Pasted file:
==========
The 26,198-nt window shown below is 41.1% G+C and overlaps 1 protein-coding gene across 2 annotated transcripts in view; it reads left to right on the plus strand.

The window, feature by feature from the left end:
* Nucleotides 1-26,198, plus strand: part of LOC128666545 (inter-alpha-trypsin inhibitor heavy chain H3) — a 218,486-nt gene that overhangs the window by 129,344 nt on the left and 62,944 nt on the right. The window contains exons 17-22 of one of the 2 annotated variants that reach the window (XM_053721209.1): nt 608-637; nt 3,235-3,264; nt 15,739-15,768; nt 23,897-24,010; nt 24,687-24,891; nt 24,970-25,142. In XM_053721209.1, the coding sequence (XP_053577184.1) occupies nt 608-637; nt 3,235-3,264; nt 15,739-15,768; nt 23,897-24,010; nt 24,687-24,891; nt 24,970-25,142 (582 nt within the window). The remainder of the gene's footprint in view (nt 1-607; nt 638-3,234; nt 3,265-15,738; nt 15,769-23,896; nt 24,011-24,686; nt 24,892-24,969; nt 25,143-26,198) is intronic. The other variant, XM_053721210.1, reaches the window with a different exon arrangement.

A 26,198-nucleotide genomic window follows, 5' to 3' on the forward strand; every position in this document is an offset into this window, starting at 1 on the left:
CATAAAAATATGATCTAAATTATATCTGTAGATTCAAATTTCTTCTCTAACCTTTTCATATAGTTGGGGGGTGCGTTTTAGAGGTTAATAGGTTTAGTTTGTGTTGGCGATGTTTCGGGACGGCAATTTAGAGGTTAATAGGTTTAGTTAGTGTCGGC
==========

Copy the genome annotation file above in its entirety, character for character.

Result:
The 26,198-nt window shown below is 41.1% G+C and overlaps 1 protein-coding gene across 2 annotated transcripts in view; it reads left to right on the plus strand.

The window, feature by feature from the left end:
* Nucleotides 1-26,198, plus strand: part of LOC128666545 (inter-alpha-trypsin inhibitor heavy chain H3) — a 218,486-nt gene that overhangs the window by 129,344 nt on the left and 62,944 nt on the right. The window contains exons 17-22 of one of the 2 annotated variants that reach the window (XM_053721209.1): nt 608-637; nt 3,235-3,264; nt 15,739-15,768; nt 23,897-24,010; nt 24,687-24,891; nt 24,970-25,142. In XM_053721209.1, the coding sequence (XP_053577184.1) occupies nt 608-637; nt 3,235-3,264; nt 15,739-15,768; nt 23,897-24,010; nt 24,687-24,891; nt 24,970-25,142 (582 nt within the window). The remainder of the gene's footprint in view (nt 1-607; nt 638-3,234; nt 3,265-15,738; nt 15,769-23,896; nt 24,011-24,686; nt 24,892-24,969; nt 25,143-26,198) is intronic. The other variant, XM_053721210.1, reaches the window with a different exon arrangement.

A 26,198-nucleotide genomic window follows, 5' to 3' on the forward strand; every position in this document is an offset into this window, starting at 1 on the left:
CATAAAAATATGATCTAAATTATATCTGTAGATTCAAATTTCTTCTCTAACCTTTTCATATAGTTGGGGGGTGCGTTTTAGAGGTTAATAGGTTTAGTTTGTGTTGGCGATGTTTCGGGACGGCAATTTAGAGGTTAATAGGTTTAGTTAGTGTCGGC